Basic

Under the Basic tab you can find the print settings that are changed most often. These settings will mostly define the quality and strength of your print.

Quality

The layer height is probably the most often changed setting. By default the layer height is set to 0.1 mm, but you can of course use thinner layers to increase the quality or use thicker layers for faster prints.

You will also see that retraction is enabled. Retraction means that the filament will be pulled back when the nozzle is moving over an area where it doesn’t have to print - for example when you have 2 pillars on a certain distance from each other. By retracting the filament we make sure that no filament is coming out of the nozzle while the print head is just moving. This way “stringing” (thin threads of plastic in between the printed objects) is prevented. The below image shows an example of what happens when retraction is disabled.

Img4927
An example of stringing

Although retraction usually works very well it is possible that you still see some stringing, even though retraction is enabled. In this case you can try lowering the nozzle temperature, so that the plastic is a little less liquid when coming out of the nozzle, thus decreasing the amount of stringing. Keep in mind that lowering the printing temperature means that you (probably) need to decrease the print speed as well to ensure the plastic will completely melt before it leaves the nozzle.

Fill

These settings very much relate to the strength of the print. A higher fill density of course means that there’s more plastic on the inside of your print, leading to a stronger object. You can also decide to print the object completely hollow, which is desired in some cases.

Infill
In the Layers view you can already see the fill density

The bottom/top thickness defines the amount of solid layers of the bottom and top of the print. Usually this is set to 0.6 mm, but it might be necessary to increase this in some cases. For example if you have an object with a big flat top surface or want to print with a low fill density more layers may be required to completely close the top of the print.

Speed and temperature

The speed and temperature that are used for printing have a big influence on how the plastic comes out of the nozzle and depend a lot on the material that is being used. The print speed basically tells with which speed the print head is moving while it’s printing; based on this speed the amount of plastic that needs to be extruded is calculated. The print speed is set to 50 mm/s by default, but this can easily be changed if you want to print faster. Keep in mind that increasing the speed means that you might have to increase the temperature as well to ensure the plastic is properly melted.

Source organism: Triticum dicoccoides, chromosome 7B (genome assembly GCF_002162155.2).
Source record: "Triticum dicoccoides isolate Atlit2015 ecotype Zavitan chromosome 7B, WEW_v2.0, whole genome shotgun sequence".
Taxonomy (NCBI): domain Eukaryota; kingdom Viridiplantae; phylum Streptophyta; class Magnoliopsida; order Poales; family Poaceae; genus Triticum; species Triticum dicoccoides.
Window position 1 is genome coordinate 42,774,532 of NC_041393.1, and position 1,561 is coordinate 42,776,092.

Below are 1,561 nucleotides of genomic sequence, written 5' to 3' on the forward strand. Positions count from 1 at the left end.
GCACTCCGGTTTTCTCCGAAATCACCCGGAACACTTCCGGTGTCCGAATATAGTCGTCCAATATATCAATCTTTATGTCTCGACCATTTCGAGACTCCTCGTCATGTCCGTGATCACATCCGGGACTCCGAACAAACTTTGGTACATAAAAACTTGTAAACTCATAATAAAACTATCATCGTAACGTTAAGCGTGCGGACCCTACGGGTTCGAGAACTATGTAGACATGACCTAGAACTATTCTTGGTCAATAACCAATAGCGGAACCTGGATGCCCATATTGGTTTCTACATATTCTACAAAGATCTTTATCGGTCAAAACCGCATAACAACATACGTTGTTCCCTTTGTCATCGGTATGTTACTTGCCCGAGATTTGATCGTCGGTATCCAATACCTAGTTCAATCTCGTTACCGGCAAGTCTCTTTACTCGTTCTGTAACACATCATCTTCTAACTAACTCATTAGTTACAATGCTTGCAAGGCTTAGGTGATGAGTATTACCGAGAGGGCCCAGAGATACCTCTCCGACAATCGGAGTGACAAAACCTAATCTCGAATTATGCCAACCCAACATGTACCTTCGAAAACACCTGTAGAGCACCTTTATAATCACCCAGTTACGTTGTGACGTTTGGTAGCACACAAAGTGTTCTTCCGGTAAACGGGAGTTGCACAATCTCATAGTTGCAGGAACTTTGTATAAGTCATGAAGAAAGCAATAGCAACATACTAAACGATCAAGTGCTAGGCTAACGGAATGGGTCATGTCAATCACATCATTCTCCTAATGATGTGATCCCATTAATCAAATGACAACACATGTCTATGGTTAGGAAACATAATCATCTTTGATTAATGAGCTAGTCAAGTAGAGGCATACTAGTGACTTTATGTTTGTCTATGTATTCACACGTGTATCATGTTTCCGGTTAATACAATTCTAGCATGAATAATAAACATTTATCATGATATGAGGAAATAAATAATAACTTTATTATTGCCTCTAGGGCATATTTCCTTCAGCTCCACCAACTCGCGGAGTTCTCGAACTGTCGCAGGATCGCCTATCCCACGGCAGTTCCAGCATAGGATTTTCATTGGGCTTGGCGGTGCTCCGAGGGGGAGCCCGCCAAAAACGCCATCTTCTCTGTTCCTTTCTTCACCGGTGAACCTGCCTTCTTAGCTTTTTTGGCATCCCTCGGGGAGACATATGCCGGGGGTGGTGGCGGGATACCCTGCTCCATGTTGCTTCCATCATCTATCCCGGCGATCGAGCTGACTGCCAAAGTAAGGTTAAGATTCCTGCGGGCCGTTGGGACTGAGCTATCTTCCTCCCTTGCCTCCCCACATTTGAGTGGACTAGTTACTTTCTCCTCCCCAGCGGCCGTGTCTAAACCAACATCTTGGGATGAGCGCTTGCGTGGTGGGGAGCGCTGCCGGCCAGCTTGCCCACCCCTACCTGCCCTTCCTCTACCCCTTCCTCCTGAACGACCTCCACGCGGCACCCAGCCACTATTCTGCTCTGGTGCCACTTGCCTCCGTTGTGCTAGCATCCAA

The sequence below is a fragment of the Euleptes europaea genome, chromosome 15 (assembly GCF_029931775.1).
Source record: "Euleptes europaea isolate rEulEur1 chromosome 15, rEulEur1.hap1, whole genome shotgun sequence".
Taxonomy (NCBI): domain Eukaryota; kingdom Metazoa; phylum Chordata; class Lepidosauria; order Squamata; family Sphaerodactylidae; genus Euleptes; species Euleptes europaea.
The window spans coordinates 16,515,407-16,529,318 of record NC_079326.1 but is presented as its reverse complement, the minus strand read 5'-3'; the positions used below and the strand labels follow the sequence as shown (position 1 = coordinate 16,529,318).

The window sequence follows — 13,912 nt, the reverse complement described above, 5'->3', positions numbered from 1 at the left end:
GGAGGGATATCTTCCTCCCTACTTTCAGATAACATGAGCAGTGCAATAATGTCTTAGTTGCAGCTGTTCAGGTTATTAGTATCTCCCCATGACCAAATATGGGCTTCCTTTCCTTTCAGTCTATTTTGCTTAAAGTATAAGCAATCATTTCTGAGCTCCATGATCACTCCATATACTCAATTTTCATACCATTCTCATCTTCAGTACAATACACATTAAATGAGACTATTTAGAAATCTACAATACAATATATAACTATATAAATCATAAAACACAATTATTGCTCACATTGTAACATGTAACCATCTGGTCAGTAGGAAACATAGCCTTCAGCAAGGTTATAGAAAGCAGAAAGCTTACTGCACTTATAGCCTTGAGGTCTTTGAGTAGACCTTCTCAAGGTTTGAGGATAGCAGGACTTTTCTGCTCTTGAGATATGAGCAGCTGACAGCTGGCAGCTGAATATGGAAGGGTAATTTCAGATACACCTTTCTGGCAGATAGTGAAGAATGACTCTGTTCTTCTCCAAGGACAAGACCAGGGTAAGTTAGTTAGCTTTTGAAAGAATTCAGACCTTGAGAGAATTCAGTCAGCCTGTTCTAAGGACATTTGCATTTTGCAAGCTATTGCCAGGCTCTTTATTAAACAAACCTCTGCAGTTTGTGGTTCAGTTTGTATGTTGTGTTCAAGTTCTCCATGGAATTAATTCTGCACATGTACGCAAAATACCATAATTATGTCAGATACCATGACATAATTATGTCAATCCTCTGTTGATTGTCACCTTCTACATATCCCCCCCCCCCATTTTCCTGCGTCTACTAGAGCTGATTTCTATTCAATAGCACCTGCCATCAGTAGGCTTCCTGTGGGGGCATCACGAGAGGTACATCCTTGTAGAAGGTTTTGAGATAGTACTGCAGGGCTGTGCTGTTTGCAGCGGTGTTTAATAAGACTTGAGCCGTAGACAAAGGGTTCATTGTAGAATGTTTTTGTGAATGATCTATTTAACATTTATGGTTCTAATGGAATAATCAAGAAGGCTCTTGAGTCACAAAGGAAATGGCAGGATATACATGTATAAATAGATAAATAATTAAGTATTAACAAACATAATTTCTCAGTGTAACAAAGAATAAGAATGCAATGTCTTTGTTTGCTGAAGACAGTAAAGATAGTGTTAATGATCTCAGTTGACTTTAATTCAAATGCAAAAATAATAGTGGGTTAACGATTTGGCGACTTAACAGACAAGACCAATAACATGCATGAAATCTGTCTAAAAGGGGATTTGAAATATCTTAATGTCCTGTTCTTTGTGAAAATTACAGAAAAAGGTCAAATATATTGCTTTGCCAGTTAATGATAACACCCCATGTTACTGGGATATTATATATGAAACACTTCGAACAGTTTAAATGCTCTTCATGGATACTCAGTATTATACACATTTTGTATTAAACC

If you have selected the Ultimaker Original or Ultimaker Original+ in Cura you will also see the printing temperature. Depending on the material that you want to use for the print you might need to change this value. The Ultimaker 2 Family will have all material settings in the machine, where you can simply select a material profile.

Support

Some models have overhanging parts, which means that part of the model floats in the air when you would print it. In this case you will need support to prevent the plastic from falling down. In Cura you can either select “Touching buildplate” support or support “everywhere”. With touching buildplate support Cura will generate support at the places where it can reach the floating parts from the build plate. Support everywhere means that support can also be placed on or inside a model.

Support
Support is shown in light blue in the Layers view

When your model doens’t have a completely flat bottom or if you want to improve the bed adhesion you can use one of the platform adhesion types. A raft adds a thick grid between the model and the build plate and with a brim some extra lines of plastic are placed around the object on the first layer of the print. Especially brim is used a lot and works very well if you want to decrease the amount of warping on your print.

Brim
A brim is shown as light blue lines around the model in the Layers view

Filament (only UMO/UMO+)

For the Ultimaker Original and Ultimaker Original+ you can also change filament settings. The filament diameter of Ultimaker filament is always 2.85 mm, but if you use filament from other suppliers you might need to change this diameter setting in Cura.

Furthermore the flow can be changed, which defines the amount of plastic that is extruded based on the print speed and filament diameter. We however advise to keep the flow on 100%, unless you are experimenting a lot with all the settings.

Index
Support